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Friday, July 28, 2023



Researchers JAILBreak ChatGPT Safety Standard and Guardrails: AI Chatbots Prove to be Mischievous Children

In a stunning revelation, researchers from Carnegie Mellon University and the University of Washington have found ways to jailbreak through the safety guardrails of ChatGPT, a popular AI chatbot. What does this mean? Well, it means that our beloved chatbots are not as safe as we thought they were. They are now capable of generating harmful content like hate speech and misinformation. 

But don't worry, folks! We have a solution to this problem. The researchers have pointed out that chatbots are like babies. They are learning and growing, and just like human kids, the rules don't work until they learn. So, we need to give them some time to grow and learn.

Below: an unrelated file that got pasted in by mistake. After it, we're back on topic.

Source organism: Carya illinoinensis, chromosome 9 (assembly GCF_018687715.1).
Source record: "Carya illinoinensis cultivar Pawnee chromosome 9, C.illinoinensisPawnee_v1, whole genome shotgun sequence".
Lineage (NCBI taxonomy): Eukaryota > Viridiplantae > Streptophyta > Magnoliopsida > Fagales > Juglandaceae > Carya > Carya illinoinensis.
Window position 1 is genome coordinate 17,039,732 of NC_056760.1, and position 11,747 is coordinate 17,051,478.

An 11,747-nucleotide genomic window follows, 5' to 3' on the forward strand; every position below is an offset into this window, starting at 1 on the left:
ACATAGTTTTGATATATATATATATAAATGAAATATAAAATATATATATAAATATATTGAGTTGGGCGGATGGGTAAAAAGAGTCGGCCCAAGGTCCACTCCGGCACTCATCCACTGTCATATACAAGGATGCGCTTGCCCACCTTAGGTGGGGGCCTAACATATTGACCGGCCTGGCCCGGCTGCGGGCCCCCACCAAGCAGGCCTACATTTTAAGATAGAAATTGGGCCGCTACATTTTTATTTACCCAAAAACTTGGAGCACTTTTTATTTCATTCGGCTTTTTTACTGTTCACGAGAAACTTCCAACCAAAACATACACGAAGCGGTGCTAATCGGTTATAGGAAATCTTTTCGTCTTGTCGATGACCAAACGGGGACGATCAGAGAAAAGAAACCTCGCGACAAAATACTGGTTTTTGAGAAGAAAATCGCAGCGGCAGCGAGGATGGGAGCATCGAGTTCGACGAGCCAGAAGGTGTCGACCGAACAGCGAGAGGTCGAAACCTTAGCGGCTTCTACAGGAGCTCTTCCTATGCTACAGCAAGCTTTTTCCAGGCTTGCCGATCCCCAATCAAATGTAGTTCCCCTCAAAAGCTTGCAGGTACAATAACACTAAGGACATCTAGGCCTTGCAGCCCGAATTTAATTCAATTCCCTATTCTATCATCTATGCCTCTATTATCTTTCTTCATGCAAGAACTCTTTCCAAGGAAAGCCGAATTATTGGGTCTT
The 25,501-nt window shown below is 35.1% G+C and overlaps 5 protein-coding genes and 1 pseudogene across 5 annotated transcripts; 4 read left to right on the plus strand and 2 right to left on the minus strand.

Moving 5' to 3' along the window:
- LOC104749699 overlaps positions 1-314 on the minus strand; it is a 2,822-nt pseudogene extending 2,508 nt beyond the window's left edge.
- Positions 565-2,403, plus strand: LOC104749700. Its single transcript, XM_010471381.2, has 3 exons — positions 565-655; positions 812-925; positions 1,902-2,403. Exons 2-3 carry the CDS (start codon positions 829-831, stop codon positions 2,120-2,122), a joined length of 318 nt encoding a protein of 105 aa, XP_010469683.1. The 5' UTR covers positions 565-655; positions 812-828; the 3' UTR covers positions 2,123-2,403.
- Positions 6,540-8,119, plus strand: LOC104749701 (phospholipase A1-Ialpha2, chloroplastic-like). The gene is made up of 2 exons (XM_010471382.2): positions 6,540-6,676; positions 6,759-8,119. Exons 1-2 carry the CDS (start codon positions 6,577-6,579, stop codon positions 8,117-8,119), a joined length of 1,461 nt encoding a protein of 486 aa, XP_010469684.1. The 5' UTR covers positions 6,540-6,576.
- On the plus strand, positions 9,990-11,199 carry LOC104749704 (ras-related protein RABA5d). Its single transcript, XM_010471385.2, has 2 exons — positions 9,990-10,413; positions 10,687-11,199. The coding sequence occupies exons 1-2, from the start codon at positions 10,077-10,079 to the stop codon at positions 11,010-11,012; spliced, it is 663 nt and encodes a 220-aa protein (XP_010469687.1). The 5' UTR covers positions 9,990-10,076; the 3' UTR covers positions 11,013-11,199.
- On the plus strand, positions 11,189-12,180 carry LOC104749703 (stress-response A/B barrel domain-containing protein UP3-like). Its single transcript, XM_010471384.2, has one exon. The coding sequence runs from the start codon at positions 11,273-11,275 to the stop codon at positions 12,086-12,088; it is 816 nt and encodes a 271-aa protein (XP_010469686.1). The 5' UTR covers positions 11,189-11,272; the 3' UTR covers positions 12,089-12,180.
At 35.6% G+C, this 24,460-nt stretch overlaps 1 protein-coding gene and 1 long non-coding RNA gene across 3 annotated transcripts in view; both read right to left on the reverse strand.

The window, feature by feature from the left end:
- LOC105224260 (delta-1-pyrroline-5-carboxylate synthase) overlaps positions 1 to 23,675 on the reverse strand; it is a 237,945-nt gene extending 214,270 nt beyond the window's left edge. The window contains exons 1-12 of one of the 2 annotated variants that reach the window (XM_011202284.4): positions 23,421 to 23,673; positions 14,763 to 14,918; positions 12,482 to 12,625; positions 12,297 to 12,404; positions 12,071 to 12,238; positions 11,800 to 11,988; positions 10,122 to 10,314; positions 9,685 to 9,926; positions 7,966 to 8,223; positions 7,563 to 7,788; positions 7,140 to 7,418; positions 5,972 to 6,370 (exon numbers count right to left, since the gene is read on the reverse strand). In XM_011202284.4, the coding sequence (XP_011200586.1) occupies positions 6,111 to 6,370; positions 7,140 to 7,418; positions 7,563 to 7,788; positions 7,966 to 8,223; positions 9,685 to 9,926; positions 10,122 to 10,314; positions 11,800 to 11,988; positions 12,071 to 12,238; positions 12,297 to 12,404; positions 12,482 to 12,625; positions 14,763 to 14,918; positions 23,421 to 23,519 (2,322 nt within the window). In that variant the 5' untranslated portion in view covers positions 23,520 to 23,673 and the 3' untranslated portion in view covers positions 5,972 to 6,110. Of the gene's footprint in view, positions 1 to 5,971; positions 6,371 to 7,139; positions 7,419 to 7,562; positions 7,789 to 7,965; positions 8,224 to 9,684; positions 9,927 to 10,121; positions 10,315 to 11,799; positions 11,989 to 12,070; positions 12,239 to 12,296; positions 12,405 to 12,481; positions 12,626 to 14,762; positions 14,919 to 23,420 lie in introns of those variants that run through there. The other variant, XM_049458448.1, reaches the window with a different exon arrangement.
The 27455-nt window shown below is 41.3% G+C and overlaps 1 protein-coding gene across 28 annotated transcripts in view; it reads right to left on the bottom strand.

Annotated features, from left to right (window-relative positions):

In the meantime, let's take a moment to appreciate the researchers who broke the ChatGPT safety standards and guardrails. They have given us a glimpse of what the future holds for us. A future where AI chatbots will be able to generate harmful content on their own. 

But let's not get carried away. We still have some time before that future becomes a reality. For now, let's enjoy the fact that our chatbots are capable of generating hilarious responses to our questions. 

Imagine asking your chatbot for a joke and getting a response like, "Why did the tomato turn red? Because it saw the salad dressing!" Hilarious, right? 

Or how about asking your chatbot for relationship advice and getting a response like, "Have you tried turning it off and on again?" Classic!